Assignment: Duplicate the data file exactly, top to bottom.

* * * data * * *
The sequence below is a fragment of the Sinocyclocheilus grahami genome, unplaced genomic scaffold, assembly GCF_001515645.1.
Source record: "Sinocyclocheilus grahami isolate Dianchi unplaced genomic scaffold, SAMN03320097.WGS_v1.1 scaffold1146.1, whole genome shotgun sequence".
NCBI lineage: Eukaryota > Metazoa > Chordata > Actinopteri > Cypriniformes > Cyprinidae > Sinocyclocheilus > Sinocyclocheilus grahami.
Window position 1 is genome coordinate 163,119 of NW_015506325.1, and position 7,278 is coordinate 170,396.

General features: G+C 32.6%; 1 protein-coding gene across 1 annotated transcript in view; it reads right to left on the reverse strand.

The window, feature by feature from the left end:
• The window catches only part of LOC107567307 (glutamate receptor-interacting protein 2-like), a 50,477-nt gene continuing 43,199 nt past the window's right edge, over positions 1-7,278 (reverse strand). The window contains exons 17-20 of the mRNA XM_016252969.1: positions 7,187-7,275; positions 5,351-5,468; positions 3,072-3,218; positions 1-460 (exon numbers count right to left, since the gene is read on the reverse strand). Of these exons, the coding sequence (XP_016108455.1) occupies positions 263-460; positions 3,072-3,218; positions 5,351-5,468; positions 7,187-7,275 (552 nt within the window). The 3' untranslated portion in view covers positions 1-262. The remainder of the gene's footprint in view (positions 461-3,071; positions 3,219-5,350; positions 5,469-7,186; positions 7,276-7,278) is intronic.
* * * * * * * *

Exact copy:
The sequence below is a fragment of the Sinocyclocheilus grahami genome, unplaced genomic scaffold, assembly GCF_001515645.1.
Source record: "Sinocyclocheilus grahami isolate Dianchi unplaced genomic scaffold, SAMN03320097.WGS_v1.1 scaffold1146.1, whole genome shotgun sequence".
NCBI lineage: Eukaryota > Metazoa > Chordata > Actinopteri > Cypriniformes > Cyprinidae > Sinocyclocheilus > Sinocyclocheilus grahami.
Window position 1 is genome coordinate 163,119 of NW_015506325.1, and position 7,278 is coordinate 170,396.

General features: G+C 32.6%; 1 protein-coding gene across 1 annotated transcript in view; it reads right to left on the reverse strand.

The window, feature by feature from the left end:
• The window catches only part of LOC107567307 (glutamate receptor-interacting protein 2-like), a 50,477-nt gene continuing 43,199 nt past the window's right edge, over positions 1-7,278 (reverse strand). The window contains exons 17-20 of the mRNA XM_016252969.1: positions 7,187-7,275; positions 5,351-5,468; positions 3,072-3,218; positions 1-460 (exon numbers count right to left, since the gene is read on the reverse strand). Of these exons, the coding sequence (XP_016108455.1) occupies positions 263-460; positions 3,072-3,218; positions 5,351-5,468; positions 7,187-7,275 (552 nt within the window). The 3' untranslated portion in view covers positions 1-262. The remainder of the gene's footprint in view (positions 461-3,071; positions 3,219-5,350; positions 5,469-7,186; positions 7,276-7,278) is intronic.